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Monday, January 26, 1998 Published at 02:35 GMT


Broken hips common health problem for elderly
image: [ The Queen Mother leaves hospital after her first hip operation. ]
The Queen Mother leaves hospital after her first hip operation.

The Queen Mother's broken hip is nothing unusual for a woman of her age. The injury is one of the most common health problems for the elderly.

Fractures often follow falls and the most likely location of the break is across the neck of the thigh bone, or femur.

Elderly women suffering osteoporosis or thinning of the bones are the most common victims.

The chances of suffering this type of fracture doubles roughly every seven years after the age of 65 - one woman in four has suffered a broken hip by the age of 90.

Recommended first aid for a suspected hip fracture includes immobilisation of the patient's hips by binding the legs together from the feet upwards.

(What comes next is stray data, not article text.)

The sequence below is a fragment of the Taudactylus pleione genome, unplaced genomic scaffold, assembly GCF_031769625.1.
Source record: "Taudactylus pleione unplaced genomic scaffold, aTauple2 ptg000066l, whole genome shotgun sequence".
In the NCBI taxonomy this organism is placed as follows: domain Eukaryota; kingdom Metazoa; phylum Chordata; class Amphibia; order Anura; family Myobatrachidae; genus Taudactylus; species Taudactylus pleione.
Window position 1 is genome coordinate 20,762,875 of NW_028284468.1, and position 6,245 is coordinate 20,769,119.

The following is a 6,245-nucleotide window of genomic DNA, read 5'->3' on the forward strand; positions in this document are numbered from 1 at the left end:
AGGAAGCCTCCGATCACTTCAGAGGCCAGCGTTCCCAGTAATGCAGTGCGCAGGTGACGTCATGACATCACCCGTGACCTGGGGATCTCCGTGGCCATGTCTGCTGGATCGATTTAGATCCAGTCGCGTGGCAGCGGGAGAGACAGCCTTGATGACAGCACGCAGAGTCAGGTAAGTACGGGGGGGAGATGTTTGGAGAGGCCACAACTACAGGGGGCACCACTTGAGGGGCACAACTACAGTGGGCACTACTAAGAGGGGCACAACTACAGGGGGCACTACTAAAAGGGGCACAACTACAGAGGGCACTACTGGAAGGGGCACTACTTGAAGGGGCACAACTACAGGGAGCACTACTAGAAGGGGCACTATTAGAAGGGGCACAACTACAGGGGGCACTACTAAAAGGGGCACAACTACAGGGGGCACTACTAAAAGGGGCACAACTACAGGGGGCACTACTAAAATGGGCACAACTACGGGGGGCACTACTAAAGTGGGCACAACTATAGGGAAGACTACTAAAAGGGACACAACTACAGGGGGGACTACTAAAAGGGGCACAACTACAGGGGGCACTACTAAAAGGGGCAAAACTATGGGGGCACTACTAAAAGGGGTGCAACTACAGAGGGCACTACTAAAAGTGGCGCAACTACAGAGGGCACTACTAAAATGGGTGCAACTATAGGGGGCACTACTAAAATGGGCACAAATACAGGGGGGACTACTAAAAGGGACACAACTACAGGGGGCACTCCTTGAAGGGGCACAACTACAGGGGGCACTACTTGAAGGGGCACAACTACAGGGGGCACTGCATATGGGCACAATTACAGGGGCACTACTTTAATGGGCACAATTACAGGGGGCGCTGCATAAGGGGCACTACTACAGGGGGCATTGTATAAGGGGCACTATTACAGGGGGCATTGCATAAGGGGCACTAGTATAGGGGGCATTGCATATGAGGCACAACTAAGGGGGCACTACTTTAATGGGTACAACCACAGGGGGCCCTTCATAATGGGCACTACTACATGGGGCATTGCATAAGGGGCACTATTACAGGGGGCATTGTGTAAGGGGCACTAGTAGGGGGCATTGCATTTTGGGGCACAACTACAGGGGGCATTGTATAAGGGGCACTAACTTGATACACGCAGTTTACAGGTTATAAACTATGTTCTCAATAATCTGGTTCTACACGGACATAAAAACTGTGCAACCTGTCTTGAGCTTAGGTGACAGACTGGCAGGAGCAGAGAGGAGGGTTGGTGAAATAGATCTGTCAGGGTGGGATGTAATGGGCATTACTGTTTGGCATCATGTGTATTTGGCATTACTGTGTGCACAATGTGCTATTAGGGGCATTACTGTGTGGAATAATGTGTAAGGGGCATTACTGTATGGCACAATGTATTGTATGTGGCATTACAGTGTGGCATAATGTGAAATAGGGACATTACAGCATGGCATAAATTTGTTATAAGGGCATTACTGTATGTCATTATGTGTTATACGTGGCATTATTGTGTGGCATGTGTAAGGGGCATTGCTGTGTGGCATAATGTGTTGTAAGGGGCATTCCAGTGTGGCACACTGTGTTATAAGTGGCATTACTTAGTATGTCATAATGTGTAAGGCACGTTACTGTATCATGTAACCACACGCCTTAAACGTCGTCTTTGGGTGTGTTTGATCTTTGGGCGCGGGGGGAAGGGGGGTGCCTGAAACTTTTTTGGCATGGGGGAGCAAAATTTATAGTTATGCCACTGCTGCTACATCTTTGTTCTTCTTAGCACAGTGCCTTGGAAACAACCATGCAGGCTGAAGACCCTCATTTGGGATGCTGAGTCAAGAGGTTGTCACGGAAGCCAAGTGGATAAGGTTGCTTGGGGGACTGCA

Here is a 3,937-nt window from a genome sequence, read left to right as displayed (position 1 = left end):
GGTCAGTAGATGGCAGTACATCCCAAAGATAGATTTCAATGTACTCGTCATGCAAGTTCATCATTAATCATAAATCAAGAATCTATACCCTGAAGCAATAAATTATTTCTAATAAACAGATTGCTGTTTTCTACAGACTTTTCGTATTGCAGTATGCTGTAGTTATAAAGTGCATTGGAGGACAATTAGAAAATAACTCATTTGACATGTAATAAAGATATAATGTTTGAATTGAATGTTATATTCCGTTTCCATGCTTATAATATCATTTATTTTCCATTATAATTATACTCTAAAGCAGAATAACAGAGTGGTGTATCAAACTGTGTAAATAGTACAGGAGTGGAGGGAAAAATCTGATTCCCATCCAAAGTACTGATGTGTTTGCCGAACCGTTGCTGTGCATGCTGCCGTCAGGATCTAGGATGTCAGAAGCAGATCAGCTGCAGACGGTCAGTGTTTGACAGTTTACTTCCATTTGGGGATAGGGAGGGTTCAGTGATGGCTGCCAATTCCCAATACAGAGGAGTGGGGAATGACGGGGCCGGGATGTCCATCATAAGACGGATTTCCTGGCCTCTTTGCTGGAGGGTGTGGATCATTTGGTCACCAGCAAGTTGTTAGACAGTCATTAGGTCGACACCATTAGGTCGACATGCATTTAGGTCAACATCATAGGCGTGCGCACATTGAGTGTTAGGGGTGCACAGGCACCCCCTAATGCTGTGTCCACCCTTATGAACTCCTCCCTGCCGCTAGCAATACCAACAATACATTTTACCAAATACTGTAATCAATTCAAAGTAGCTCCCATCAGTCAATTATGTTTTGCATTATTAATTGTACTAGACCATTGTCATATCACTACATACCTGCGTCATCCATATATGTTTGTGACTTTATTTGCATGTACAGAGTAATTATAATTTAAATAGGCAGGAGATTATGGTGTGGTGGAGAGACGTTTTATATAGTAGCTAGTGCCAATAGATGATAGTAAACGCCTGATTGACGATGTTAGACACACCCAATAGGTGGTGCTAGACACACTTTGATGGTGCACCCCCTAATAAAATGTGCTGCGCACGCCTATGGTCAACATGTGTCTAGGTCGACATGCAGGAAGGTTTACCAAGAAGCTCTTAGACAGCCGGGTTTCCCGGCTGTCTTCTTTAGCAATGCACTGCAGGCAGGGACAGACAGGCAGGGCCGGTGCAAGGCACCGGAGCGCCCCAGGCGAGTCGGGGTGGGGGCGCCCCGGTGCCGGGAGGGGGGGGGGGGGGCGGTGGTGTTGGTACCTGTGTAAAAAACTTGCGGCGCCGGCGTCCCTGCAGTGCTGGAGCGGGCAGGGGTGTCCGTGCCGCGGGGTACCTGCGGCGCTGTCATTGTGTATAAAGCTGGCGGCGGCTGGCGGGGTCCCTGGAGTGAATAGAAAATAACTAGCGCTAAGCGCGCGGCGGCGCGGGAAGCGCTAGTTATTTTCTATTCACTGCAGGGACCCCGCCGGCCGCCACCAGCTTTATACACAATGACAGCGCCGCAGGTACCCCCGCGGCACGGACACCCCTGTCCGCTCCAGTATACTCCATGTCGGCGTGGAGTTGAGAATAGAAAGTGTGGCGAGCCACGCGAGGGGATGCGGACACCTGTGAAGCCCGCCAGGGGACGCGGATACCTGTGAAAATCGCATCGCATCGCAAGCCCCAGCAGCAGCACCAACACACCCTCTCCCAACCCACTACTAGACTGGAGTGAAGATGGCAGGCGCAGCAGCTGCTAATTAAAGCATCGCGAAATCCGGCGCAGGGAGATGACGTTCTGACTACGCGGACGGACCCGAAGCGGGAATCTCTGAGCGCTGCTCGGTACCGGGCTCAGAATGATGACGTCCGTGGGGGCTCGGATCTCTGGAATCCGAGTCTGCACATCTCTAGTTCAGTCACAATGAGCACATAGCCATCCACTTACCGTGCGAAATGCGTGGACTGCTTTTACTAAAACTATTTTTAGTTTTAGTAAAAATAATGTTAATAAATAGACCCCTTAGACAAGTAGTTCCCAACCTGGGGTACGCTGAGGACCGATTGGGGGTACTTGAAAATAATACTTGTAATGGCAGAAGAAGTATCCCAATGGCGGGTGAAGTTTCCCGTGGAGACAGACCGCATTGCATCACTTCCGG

Sometimes, the bone fragments become considerably displaced and the broken hip can cause severe pain in the hip and groin.

[ image: Replacement hip joints]
Replacement hip joints
If that happens an operation becomes necessary either to realign the bone fragments, fasten them together using metal plates or screws, or replace the hip altogether.

The patient normally regains movement of the hip straight after the operation, although they cannot walk again immediately.

However, if the fracture is relatively simple and the broken bones are still aligned, the patient is normally only confined to bed for several weeks while the bones knit back together.

Hip replacements are usually only recommended for elderly patients as the artificial joints can themselves wear out.

With either type of hip fracture, the patient begins walking again, first with crutches before progressing to a walking frame, then with a stick and finally unaided.

The hip is the largest joint in the body and its versatility - the ball and socket giving movement in three dimensions as well as rotation - allow humans to walk upright.

However, this extensive movement also means that the hip becomes one of the most worn joints in later life.

Almost everyone who reaches the age of 70 has some degree of osteoarthritis, caused by excessive wear, in their hips.

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